Stir a mixture of 2-(6-bromo-quinolin-4-yl)-l-(6-methyl-pyridin-2-yl)-ethanone (38.5 g, 113 mmol) and 1-aminopyrrolidinone hydrochloride (20 g, 147 mmol) in 115 mL pyridine at ambient temperature for 10 hours. Add about 50 g 4 A unactivated sieves. Continue stirring an additional 13 h and add 10-15 g silica and filter the mixture through a 50 g silica plug. Elute the silica plug with 3 L ethyl acetate. Combine the filtrates and concentrate in vacuo. Collect the hydrazone precipitate by filtration and suction dry to yield 33.3 g (69.7%) of the desired subtitled intermediate as an off-white solid. MS ES+ = 423 (M+l).
E. Preparation of 6-bromo-4-[2-(6-methyl-pyridin-2-yι)-5,6-dihydro-4H- pyrrolo[l,2-b]pyrazol-3-yl]-quinoline
To a mixture of (1.2 eq.) cesium carbonate and l-[2-(6-bromo-qumolin-4-yl)-l- (6-methyl-pyridin-2-yl)-ethylideneamino]-pyrrolidin-2-one (33.3 g, 78.7 mmol) add 300 mL dry N,N-dimethylformamide. Stir the mixture 20 hours at 100°C. The mixture may turn dark during the reaction. Remove the N,N-dimethylformamide in vacuo. Partition the residue between water and methylene chloride. Extract the aqueous portion with additional methylene chloride. Filter the organic solutions through a 300 mL silica plug, eluting with 1.5 L methylene chloride, 1.5 L ethyl acetate and 1.5 L acetone. Combine the appropriate fractions and concentrate in vacuo. Collect the resulting precipitate by filtration to yield 22.7 g (71.2%) of the desired subtitled intermediate as an off-white solid. MS ES+ = 405 (M+l).
F. Preparation of 4-[2-(6-methyl-pyridin-2-yl)-5,6-dihydro-4H-pyrrolo[l,2- b]pyrazol-3-yl]-quinoline-6-carboxylic acid methyl ester
Add 6-bromo-4-[2-(6-methyl-pyridin-2-yl)-5,6-dihydro-4H-pyrrolo[l,2- b]pyrazol-3-yl]-quinoline (22.7 g, 45 mmol) to a mixture of sodium acetate (19 g, 230 mmol) and the palladium catalyst [1,1 ‘- bis(diphenylphosphino)ferrocene]dichloropalladium(II), complex with dichloromethane (1:1) (850 mg, 1.04 mmol) in 130 mL methanol. Place the mixture under 50 psi carbon monoxide atmosphere and stir while warming to 90° C over 1 hour and with constant charging with additional carbon monoxide. Allow the mixture to cool over 8 hours, recharge again with carbon monoxide and heat to 90 °C. The pressure may rise to about 75 PSI. The reaction is complete in about an hour when the pressure is stable and tic (1 : 1 toluene/acetone) shows no remaining bromide. Partition the mixture between methylene chloride (600 mL) and water (1 L). Extract the aqueous portion with an additional portion of methylene chloride (400 mL.) Filter the organic solution through a 300 mL silica plug and wash with 500 mL methylene chloride, 1200 mL ethyl acetate and 1500 mL acetone. Discard the acetone portion. Combine appropriate fractions and concentrate to yield 18.8 g (87.4%) of the desired subtitled intermediate as a pink powder. MS ES+ = 385 (M+l).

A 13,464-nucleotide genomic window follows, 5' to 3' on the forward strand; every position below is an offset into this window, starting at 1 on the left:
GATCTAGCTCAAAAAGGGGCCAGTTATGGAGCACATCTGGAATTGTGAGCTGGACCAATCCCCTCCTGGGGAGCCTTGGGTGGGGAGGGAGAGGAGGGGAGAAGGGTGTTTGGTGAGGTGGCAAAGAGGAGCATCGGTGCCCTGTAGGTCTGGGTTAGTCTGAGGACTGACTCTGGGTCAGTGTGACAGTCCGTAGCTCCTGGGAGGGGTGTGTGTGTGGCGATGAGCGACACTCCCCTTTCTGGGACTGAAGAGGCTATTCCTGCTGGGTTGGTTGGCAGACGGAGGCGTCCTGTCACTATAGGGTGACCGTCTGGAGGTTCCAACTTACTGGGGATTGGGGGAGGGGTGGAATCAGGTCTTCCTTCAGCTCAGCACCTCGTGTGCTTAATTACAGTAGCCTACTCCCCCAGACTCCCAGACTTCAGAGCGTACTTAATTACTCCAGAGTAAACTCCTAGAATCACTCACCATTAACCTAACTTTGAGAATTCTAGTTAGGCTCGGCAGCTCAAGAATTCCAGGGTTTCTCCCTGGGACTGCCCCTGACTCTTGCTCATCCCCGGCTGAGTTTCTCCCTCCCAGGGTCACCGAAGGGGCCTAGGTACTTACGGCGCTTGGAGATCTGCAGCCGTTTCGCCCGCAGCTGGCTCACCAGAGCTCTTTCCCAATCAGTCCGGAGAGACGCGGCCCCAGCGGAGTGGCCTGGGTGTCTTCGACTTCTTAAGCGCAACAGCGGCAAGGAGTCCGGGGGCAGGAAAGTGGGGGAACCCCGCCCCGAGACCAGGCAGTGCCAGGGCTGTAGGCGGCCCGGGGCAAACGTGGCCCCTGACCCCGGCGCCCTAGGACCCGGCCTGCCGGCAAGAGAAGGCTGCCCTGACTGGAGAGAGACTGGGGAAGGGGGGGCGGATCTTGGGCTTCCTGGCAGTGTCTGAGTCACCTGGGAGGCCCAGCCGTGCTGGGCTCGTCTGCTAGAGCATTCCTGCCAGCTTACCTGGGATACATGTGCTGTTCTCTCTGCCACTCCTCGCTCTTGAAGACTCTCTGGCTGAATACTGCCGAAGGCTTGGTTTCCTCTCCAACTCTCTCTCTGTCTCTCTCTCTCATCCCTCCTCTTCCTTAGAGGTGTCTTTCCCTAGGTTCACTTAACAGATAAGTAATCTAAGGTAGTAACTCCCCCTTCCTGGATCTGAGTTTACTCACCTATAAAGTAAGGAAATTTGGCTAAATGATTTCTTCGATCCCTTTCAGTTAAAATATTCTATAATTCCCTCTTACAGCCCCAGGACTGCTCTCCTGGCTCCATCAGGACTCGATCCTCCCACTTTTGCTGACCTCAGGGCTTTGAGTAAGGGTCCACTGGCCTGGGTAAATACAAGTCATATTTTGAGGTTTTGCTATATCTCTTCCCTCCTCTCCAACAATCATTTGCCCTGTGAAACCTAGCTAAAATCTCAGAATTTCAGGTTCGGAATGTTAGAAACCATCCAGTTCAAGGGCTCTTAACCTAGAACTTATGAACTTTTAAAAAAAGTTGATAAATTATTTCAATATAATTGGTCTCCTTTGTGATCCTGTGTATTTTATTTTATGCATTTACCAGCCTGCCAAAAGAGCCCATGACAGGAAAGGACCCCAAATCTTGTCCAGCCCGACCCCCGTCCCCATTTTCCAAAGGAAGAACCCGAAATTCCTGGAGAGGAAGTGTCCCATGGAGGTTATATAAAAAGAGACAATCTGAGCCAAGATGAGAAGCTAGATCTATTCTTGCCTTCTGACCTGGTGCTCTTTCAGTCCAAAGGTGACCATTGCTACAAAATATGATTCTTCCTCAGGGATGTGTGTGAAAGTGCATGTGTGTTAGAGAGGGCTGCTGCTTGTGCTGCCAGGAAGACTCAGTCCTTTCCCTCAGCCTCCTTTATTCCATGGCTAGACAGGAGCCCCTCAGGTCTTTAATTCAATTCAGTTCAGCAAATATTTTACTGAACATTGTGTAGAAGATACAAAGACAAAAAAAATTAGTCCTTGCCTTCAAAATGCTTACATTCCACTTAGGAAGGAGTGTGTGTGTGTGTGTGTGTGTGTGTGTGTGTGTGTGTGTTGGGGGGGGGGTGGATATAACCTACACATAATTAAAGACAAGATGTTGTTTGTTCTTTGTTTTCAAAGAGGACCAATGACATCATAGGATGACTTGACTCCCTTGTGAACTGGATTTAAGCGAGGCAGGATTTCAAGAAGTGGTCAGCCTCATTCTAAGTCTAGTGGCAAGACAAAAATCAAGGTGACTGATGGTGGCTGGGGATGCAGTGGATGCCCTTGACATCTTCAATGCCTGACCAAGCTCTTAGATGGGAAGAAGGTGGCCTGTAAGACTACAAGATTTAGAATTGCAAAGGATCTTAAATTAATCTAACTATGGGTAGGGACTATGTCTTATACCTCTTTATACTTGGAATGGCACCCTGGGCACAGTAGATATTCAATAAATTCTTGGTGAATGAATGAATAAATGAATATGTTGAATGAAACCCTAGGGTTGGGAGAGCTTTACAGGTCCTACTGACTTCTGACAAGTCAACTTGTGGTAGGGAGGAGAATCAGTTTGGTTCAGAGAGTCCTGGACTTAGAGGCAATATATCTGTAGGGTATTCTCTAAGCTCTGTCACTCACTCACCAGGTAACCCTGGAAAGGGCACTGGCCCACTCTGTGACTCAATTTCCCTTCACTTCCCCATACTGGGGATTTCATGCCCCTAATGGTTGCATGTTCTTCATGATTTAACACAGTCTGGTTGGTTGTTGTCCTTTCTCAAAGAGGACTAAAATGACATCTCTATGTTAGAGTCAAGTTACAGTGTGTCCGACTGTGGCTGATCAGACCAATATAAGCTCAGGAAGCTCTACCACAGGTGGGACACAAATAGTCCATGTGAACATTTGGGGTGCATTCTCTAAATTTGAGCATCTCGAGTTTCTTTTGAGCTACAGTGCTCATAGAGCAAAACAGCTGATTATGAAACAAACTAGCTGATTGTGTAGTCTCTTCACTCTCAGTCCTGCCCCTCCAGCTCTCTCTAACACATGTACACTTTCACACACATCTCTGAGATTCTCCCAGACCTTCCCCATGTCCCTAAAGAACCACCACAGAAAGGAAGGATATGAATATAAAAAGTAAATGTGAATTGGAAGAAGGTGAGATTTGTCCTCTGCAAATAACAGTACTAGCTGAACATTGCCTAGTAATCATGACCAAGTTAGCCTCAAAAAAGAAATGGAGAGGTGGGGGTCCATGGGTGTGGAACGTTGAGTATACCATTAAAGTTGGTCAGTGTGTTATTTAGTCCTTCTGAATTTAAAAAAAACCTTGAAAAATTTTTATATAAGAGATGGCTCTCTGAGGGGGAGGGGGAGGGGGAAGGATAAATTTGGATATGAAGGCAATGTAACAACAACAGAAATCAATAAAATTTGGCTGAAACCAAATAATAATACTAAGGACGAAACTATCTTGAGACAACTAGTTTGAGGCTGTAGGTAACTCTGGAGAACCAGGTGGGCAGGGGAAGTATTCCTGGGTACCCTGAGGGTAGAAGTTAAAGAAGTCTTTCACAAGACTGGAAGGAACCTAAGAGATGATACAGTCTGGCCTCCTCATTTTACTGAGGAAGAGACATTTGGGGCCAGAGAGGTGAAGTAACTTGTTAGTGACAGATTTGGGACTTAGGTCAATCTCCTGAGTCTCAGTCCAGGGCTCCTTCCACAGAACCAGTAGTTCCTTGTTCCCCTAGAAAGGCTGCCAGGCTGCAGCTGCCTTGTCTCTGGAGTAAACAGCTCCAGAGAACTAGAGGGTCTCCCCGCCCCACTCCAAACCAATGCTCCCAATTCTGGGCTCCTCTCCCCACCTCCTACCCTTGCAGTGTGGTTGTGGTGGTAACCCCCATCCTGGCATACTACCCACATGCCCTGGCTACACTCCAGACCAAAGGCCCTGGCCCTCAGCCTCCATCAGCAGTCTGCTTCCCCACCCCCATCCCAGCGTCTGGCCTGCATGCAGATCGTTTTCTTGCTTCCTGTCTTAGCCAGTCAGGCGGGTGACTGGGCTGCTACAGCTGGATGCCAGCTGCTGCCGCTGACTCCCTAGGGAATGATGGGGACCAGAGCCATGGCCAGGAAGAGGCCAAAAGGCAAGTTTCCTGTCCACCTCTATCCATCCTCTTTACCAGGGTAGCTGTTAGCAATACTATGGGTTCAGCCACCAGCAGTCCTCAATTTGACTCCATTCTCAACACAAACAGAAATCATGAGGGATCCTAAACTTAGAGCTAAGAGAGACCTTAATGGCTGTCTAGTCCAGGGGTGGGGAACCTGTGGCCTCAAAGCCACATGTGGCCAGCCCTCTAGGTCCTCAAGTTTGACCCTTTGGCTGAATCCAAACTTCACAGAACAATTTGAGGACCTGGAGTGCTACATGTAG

G. Preparation of 2-(6-methyl-pyridin-2-yl)-3-[6-amido-quinolin-4-yι)-5,6- dihydro-4H-pyrrolo[l,2-b]pyrazole